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Caspian: Region Drawn Into U.S.-Turkey Debate

A U.S. official has said that there has been no change in support for Caspian pipelines to Turkey, despite diplomatic differences over the war in Iraq. But experts are split on whether the imminent projects will be affected by the current political problems and the return of Iraq to the oil market after the war.

Boston, 25 March 2003 (RFE/RL) -- Analysts are divided on whether the Iraq war and U.S. differences with Turkey will affect the big Caspian pipeline projects that seem about to get under way.

The Caucasus countries of Azerbaijan and Georgia have waited years for the launch of U.S.-backed oil- and gas-pipeline projects with Turkish outlets, only to face the risk of a falling-out between Washington and Ankara on the eve of construction this spring.

Both the Baku-Tbilisi-Ceyhan oil pipeline (BTC) and the companion Baku-Tbilisi-Erzurum gas project (BTE) have benefited in their early stages from strong U.S. political support for Turkey and shared strategic goals.

Although the U.S. government has always insisted that the pipelines be commercially viable, it has also pushed hard for a Caucasus energy corridor that would join the Caspian region to Turkey in support of a key U.S. ally.

But strains in the alliance have emerged over the Iraq war, just as pipes are scheduled to be laid in the ground.

On 24 March, "The New York Times" painted a dark picture of U.S.-Turkish relations following Ankara's failure to approve access for allied ground forces to Iraq and its delay on authorizing the use of airspace.

Turkey's former ambassador to the United Nations, Cem Duna, cited "very important damage" to the long-term U.S.-Turkish strategic partnership. He added, "The trust that was built over this period is no longer here."

In a separate opinion piece, "The New York Times" columnist William Safire charged that "the new, Islamic-influenced government of Recep Tayyip Erdogan transformed that formerly staunch U.S. ally into Saddam's best friend." Safire also accused Ankara of hiding designs on Iraqi oil behind its concern over Kurdish activities in northern Iraq, writing, "That's strictly Erdogan's cover story for an oil grab, undermining the coalition's plans for an Iraq whole and free."

Such remarks may be a measure of the bitterness in some Washington quarters. But in an interview with RFE/RL, the U.S. State Department's Caspian adviser, Steven Mann, was asked whether he saw any change in U.S. support for the pipelines. Mann replied, "None whatsoever."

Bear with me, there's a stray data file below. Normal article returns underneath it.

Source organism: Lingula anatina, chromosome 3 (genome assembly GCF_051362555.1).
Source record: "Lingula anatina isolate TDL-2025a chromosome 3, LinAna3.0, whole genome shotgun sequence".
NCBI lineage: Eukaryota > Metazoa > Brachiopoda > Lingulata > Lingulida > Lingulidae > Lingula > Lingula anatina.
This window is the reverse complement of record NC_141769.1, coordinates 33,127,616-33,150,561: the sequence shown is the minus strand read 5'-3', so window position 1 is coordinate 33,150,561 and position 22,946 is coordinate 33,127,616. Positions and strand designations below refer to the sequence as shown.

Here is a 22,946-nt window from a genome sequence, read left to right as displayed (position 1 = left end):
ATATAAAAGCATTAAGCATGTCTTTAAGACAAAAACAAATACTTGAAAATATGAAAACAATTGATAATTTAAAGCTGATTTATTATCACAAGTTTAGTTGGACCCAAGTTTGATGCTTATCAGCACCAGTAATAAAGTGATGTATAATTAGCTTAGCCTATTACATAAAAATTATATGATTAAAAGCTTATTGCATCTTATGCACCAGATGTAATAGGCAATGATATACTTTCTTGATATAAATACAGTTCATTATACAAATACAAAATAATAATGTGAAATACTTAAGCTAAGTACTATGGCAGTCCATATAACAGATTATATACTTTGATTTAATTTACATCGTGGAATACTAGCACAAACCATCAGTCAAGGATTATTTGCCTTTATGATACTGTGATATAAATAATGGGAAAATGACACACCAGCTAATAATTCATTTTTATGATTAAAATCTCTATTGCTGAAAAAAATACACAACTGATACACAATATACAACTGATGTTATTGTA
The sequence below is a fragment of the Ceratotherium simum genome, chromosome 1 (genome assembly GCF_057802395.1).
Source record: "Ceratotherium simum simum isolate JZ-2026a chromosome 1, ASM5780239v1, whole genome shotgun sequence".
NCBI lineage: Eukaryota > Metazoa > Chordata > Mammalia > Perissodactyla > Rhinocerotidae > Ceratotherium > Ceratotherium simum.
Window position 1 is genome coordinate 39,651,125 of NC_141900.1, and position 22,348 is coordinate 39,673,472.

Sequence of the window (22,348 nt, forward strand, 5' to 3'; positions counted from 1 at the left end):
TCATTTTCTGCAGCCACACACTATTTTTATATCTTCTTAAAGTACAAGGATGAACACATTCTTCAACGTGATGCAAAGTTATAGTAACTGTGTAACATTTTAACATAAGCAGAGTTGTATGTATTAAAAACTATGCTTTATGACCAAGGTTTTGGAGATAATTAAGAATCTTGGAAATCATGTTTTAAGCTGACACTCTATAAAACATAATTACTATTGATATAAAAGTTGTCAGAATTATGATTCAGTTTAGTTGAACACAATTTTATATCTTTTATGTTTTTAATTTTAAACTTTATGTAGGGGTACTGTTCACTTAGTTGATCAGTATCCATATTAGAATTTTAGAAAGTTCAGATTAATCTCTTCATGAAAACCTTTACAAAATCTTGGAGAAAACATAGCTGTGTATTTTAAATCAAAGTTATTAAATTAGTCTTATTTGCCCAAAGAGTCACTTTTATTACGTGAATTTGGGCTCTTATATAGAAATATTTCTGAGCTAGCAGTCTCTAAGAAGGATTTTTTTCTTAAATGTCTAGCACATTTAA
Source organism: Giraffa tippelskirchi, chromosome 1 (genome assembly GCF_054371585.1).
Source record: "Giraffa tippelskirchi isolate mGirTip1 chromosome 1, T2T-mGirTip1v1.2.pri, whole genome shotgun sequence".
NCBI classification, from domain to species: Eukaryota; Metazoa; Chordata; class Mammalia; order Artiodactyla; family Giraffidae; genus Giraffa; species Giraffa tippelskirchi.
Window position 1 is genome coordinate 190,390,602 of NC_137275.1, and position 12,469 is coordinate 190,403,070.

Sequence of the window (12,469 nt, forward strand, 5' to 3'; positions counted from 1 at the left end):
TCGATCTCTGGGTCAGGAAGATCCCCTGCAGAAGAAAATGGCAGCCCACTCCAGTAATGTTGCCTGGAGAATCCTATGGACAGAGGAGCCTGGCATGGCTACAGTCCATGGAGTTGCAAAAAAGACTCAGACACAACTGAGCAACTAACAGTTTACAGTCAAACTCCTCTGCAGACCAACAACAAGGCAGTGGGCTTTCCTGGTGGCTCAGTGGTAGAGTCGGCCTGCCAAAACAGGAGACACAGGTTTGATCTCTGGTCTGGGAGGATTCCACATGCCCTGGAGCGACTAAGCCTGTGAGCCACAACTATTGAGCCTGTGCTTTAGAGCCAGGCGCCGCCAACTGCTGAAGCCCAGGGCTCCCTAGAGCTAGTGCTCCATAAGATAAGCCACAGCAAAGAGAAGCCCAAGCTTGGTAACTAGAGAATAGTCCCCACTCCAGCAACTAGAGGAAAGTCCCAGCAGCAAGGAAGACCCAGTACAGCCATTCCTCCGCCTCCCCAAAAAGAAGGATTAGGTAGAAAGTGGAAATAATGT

Mann said, "The pipeline projects have a certain fundamental logic to them that I don't believe will be affected by any events outside the Caspian." He conceded that the twin pipelines had needed "a certain pump priming [efforts to get things started]" in the early stages, adding that "we gave it for strategic reasons." But he argued that the projects have long since been adopted by international oil companies for commercial reasons and could stand on their own.

But Mann also said he has been telling the participants that they need, more than ever, to keep the projects competitive because the return of Iraqi oil to the market after the war could affect the race for investment funds.

Trench work has already started on the $2.95 billion BTC oil project, which is led by Britain's BP oil company. The first oil is expected to flow through the 1,760-kilometer route from the Caspian to the Mediterranean in 2005.

Laurent Ruseckas, an analyst for U.S.-based Cambridge Energy Research Associates in Paris, largely agrees with Mann's conclusion. Ruseckas said, "Obviously, U.S.-Turkish relations have been damaged and in a variety of ways that is going to lead to less U.S. support for Turkish objectives in a number of areas."

Ruseckas said: "If this had happened in 1999, it might have had an impact on BTC. But now the sponsor group led by BP -- including Azerbaijan -- are the main drivers of the project, and the active support of the U.S. government is not as significant."

He said the projects could be affected if U.S. export credit agencies were instructed to withhold financing, but he added that "nothing like that is within the realm of reason." Mann said that final financing decisions are likely in the fourth quarter of this year.

But Bulent Aliriza, a senior associate and director of the Turkey Project at the Center for Strategic and International Studies in Washington, raised more doubts about the outcome. In an interview from Turkey, Aliriza argued that if the political drive for BTC wanes, it will put more stress on its practicality.

Aliriza said the BTC "has to prove that it's commercially viable," adding, "I'm not sure that it is."

Aliriza said the return of Iraqi oil to the market after the war will be an important factor for the future of the Caspian pipelines. Redevelopment of Iraqi resources will not only compete for investment, but the oil may be cheaper than Caspian petroleum piped across the Caucasus.

Aliriza said, "If there are changes to the global energy picture because of the emergence of Iraq, where there's plentiful oil and much cheaper oil at the wellhead at a time when the U.S.-Turkish strategic not what it was, then I think the onus is on those who are pushing this project to prove more than ever that it is, indeed, commercial."

Doubts are even deeper about Azerbaijan's $3.2 billion Shah Deniz gas project, which includes the BTE line, Aliriza said, adding that Turkey has no need for the additional gas that the pipeline would bring.